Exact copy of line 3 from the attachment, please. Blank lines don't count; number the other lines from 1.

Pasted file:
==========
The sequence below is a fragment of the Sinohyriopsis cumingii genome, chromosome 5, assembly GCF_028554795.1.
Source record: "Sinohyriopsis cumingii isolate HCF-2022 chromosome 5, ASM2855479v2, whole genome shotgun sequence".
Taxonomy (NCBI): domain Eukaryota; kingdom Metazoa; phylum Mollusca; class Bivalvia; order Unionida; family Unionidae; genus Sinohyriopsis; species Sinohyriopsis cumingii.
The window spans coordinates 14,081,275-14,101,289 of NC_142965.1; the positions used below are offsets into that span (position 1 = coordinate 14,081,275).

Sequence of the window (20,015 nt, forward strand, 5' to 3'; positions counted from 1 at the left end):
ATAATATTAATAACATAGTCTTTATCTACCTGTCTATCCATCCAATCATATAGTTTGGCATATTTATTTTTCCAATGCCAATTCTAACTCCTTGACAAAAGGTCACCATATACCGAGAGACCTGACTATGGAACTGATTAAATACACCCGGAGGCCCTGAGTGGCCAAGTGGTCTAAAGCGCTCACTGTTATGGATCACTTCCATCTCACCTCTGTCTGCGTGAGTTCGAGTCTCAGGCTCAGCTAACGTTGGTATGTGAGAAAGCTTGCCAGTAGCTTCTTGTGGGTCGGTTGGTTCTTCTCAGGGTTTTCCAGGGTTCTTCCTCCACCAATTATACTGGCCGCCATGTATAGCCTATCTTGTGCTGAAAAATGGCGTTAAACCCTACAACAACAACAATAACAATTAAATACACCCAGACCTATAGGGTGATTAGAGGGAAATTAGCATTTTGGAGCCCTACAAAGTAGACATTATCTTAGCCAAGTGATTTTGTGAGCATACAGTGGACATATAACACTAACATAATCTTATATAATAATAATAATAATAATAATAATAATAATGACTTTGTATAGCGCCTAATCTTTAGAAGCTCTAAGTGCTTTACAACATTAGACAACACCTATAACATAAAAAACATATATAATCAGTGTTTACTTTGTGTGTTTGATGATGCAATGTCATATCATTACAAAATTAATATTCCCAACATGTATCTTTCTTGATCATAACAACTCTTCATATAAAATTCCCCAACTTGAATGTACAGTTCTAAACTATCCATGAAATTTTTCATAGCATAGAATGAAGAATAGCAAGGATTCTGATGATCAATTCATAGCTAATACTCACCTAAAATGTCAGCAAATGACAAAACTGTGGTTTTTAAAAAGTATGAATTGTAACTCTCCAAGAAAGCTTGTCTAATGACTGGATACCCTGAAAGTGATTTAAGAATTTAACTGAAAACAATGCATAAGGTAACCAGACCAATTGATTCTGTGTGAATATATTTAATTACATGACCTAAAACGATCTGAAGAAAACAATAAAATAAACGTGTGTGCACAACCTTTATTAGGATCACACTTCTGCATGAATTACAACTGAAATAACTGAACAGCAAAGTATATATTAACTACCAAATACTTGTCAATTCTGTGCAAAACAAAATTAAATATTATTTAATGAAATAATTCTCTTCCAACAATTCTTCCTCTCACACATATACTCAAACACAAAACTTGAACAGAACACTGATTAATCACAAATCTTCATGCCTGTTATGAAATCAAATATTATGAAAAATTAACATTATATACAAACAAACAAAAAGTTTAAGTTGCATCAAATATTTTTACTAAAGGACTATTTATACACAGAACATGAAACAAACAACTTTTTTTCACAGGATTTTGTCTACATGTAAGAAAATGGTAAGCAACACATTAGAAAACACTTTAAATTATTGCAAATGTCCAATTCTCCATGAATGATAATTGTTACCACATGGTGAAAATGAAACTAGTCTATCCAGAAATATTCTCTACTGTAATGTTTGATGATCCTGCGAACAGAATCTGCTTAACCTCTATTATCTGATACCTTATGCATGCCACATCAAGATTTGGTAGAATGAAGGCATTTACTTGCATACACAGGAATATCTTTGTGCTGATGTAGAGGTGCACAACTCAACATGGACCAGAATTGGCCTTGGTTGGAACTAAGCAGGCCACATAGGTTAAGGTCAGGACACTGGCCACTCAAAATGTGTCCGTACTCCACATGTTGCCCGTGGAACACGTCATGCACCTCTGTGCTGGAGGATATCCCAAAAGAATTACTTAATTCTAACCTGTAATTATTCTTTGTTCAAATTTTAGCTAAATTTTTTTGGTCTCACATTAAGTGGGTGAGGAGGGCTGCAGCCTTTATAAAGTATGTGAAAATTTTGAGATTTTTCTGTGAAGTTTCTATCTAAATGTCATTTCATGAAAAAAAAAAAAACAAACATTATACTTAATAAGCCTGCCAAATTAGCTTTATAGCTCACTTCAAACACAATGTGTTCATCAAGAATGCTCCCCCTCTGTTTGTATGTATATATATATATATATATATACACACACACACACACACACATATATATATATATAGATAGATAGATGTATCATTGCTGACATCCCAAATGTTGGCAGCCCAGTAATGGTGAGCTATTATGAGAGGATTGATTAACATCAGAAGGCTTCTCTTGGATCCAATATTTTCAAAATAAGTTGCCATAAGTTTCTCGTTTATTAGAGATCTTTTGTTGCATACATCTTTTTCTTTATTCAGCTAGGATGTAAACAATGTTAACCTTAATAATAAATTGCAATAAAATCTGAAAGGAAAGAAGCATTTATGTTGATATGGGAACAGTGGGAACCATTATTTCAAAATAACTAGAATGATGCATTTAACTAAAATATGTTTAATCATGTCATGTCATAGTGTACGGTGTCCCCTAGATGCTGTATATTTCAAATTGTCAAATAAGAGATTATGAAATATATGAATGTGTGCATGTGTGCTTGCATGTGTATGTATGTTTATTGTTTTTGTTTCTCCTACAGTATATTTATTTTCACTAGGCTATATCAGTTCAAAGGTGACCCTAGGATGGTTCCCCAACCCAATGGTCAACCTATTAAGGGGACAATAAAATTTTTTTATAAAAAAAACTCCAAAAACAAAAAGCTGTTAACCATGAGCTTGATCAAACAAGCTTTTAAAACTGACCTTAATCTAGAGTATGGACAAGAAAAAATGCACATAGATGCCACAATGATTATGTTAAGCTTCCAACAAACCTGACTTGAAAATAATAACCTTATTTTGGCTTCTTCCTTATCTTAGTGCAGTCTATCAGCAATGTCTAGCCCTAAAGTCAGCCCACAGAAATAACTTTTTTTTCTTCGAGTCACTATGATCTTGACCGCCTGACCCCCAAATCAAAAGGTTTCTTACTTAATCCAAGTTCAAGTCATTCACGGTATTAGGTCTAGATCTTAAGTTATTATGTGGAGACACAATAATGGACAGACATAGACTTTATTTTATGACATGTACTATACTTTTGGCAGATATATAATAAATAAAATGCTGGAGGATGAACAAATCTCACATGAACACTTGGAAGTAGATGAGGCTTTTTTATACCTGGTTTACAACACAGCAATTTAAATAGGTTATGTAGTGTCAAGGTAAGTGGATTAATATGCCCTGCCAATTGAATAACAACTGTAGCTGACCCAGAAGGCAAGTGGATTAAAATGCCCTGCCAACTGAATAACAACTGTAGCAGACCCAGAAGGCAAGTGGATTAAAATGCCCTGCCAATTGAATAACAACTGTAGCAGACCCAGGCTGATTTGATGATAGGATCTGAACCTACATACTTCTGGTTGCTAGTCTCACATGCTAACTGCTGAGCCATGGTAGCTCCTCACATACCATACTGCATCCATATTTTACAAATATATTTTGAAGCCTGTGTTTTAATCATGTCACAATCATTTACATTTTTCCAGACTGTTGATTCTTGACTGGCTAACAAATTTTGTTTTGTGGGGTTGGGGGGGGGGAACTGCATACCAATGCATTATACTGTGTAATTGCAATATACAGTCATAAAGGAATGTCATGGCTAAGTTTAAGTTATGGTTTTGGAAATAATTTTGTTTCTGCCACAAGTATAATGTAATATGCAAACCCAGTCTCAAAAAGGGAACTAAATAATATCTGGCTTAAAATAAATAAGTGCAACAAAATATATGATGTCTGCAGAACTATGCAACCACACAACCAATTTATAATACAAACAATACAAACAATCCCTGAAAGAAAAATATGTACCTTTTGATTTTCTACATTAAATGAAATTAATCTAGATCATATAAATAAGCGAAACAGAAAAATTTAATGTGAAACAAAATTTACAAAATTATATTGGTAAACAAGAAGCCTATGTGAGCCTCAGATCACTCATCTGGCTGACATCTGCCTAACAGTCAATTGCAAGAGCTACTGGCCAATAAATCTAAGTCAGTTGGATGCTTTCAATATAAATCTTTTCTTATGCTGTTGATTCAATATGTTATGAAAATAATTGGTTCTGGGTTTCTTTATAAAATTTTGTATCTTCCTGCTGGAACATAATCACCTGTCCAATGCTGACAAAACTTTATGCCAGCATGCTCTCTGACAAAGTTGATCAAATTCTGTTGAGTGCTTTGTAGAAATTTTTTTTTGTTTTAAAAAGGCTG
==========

Taxonomy (NCBI): domain Eukaryota; kingdom Metazoa; phylum Mollusca; class Bivalvia; order Unionida; family Unionidae; genus Sinohyriopsis; species Sinohyriopsis cumingii.